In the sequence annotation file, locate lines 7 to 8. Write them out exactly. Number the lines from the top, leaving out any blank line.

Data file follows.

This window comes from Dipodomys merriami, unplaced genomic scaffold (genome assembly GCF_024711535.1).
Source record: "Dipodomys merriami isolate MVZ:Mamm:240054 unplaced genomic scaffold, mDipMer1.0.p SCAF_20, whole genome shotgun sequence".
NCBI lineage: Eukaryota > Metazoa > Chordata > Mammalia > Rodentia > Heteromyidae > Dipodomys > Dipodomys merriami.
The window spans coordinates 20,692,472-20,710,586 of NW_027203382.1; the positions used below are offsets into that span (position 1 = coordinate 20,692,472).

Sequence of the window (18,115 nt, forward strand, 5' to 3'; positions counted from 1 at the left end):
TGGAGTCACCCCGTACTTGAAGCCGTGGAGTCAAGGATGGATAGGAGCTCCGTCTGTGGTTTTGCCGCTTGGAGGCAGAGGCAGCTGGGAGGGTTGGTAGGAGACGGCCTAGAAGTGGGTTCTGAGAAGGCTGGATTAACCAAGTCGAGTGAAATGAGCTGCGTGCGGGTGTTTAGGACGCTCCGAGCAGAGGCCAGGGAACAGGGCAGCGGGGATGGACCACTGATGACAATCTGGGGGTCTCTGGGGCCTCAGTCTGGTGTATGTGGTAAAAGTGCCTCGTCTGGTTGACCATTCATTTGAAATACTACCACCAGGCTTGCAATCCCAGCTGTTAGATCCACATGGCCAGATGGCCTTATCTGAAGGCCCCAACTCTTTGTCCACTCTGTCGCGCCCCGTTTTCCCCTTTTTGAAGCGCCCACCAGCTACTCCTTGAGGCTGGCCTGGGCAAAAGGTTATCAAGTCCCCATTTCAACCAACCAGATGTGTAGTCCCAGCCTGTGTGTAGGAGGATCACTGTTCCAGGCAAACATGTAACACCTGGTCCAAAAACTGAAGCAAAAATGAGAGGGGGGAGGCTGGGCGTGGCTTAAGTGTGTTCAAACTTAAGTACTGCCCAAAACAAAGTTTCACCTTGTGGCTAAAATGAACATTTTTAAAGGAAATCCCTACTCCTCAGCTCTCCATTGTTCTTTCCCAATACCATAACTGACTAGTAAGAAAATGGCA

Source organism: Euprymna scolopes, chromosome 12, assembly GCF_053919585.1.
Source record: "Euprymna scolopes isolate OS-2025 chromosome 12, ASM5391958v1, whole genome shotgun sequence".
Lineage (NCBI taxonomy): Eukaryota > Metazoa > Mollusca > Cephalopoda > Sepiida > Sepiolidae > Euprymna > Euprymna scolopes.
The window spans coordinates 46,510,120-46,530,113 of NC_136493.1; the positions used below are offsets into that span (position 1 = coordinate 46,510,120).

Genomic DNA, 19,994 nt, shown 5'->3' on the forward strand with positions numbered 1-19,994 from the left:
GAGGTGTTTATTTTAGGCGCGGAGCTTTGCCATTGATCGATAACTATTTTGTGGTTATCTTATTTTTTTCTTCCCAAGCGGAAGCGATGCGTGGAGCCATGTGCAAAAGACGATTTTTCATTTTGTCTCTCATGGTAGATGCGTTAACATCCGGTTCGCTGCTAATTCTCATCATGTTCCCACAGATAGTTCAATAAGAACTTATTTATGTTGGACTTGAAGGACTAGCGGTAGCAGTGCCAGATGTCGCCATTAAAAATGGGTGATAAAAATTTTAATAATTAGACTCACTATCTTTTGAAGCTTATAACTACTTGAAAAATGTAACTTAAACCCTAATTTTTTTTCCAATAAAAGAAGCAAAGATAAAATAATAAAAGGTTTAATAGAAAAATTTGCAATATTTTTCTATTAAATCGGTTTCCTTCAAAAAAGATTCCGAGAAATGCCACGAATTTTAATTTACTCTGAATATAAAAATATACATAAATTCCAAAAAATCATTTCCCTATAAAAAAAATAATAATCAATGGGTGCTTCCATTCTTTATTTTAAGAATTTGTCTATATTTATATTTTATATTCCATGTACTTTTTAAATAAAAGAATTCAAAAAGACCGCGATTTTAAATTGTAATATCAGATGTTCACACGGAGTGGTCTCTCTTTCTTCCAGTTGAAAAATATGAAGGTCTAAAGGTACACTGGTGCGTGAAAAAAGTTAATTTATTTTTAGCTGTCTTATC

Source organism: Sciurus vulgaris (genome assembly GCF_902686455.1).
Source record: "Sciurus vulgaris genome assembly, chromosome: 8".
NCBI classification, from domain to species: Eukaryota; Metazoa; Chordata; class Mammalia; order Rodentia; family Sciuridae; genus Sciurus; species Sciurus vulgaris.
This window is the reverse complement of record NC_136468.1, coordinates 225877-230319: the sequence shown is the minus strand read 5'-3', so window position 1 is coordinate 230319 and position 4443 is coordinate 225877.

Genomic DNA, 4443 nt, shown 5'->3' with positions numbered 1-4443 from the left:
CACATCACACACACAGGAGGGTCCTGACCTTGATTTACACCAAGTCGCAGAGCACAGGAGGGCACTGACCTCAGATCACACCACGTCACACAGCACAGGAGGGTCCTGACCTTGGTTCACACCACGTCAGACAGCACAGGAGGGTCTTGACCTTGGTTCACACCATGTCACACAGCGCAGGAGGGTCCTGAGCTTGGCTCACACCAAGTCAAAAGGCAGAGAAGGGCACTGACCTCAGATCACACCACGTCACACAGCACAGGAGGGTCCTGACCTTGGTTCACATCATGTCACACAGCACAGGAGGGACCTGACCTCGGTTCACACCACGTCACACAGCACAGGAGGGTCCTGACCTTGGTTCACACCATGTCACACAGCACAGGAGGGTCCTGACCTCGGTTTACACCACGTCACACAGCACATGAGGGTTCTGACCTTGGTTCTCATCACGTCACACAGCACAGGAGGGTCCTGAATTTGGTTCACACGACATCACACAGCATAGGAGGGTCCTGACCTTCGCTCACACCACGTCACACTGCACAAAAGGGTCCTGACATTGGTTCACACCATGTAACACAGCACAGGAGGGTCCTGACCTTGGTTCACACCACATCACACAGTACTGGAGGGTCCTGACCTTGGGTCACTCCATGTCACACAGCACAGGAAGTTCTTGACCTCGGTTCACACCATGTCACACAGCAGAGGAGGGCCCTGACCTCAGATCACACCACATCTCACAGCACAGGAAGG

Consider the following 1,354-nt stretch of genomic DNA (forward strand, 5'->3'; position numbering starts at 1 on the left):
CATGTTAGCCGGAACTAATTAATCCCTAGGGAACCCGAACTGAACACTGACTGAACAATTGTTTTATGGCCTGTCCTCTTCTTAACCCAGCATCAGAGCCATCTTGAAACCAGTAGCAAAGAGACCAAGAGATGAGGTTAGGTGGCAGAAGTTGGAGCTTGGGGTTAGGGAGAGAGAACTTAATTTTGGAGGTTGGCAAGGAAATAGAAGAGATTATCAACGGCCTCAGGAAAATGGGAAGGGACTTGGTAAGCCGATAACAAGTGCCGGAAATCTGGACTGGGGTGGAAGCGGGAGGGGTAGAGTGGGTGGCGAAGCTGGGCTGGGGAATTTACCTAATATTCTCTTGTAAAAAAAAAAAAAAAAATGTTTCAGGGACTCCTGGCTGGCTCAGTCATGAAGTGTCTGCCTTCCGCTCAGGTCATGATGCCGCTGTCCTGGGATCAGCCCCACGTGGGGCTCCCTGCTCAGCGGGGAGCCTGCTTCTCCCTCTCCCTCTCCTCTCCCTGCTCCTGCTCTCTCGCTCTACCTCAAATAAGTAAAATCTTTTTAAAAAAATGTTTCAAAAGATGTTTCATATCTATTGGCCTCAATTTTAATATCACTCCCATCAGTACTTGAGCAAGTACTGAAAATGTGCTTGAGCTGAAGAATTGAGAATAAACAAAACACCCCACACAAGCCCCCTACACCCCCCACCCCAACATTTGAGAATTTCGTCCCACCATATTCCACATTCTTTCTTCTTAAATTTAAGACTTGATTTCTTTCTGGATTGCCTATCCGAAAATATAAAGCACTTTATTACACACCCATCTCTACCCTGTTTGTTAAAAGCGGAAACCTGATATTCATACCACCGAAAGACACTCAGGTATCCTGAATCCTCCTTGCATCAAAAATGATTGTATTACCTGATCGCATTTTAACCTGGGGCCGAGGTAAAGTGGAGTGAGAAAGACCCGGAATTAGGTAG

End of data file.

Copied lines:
Source organism: Euprymna scolopes, chromosome 12, assembly GCF_053919585.1.
Source record: "Euprymna scolopes isolate OS-2025 chromosome 12, ASM5391958v1, whole genome shotgun sequence".